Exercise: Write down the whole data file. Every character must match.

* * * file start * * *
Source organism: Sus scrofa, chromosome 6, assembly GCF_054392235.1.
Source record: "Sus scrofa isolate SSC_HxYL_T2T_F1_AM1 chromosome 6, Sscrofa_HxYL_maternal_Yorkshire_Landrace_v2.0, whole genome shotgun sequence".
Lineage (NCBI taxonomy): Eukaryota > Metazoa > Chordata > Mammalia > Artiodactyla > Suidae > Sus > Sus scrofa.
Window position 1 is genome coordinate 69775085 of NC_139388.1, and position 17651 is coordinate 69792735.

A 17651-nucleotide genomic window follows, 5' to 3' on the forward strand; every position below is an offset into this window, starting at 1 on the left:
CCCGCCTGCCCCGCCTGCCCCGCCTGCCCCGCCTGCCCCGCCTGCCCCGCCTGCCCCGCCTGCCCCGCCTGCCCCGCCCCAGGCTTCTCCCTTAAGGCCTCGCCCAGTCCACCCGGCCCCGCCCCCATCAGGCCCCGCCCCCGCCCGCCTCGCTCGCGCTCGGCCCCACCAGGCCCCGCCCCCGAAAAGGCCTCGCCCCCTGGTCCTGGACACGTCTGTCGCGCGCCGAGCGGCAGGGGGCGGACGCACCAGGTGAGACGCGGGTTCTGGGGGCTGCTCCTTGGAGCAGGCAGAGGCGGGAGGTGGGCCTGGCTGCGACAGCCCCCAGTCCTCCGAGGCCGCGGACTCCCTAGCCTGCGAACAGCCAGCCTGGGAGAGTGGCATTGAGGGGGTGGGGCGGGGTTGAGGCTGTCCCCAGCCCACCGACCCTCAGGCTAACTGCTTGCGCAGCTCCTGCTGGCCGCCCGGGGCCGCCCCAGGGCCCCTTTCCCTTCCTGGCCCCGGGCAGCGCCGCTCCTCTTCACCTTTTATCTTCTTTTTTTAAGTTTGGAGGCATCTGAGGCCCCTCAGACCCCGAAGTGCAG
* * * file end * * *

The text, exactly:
Source organism: Sus scrofa, chromosome 6, assembly GCF_054392235.1.
Source record: "Sus scrofa isolate SSC_HxYL_T2T_F1_AM1 chromosome 6, Sscrofa_HxYL_maternal_Yorkshire_Landrace_v2.0, whole genome shotgun sequence".
Lineage (NCBI taxonomy): Eukaryota > Metazoa > Chordata > Mammalia > Artiodactyla > Suidae > Sus > Sus scrofa.
Window position 1 is genome coordinate 69775085 of NC_139388.1, and position 17651 is coordinate 69792735.

A 17651-nucleotide genomic window follows, 5' to 3' on the forward strand; every position below is an offset into this window, starting at 1 on the left:
CCCGCCTGCCCCGCCTGCCCCGCCTGCCCCGCCTGCCCCGCCTGCCCCGCCTGCCCCGCCTGCCCCGCCTGCCCCGCCCCAGGCTTCTCCCTTAAGGCCTCGCCCAGTCCACCCGGCCCCGCCCCCATCAGGCCCCGCCCCCGCCCGCCTCGCTCGCGCTCGGCCCCACCAGGCCCCGCCCCCGAAAAGGCCTCGCCCCCTGGTCCTGGACACGTCTGTCGCGCGCCGAGCGGCAGGGGGCGGACGCACCAGGTGAGACGCGGGTTCTGGGGGCTGCTCCTTGGAGCAGGCAGAGGCGGGAGGTGGGCCTGGCTGCGACAGCCCCCAGTCCTCCGAGGCCGCGGACTCCCTAGCCTGCGAACAGCCAGCCTGGGAGAGTGGCATTGAGGGGGTGGGGCGGGGTTGAGGCTGTCCCCAGCCCACCGACCCTCAGGCTAACTGCTTGCGCAGCTCCTGCTGGCCGCCCGGGGCCGCCCCAGGGCCCCTTTCCCTTCCTGGCCCCGGGCAGCGCCGCTCCTCTTCACCTTTTATCTTCTTTTTTTAAGTTTGGAGGCATCTGAGGCCCCTCAGACCCCGAAGTGCAG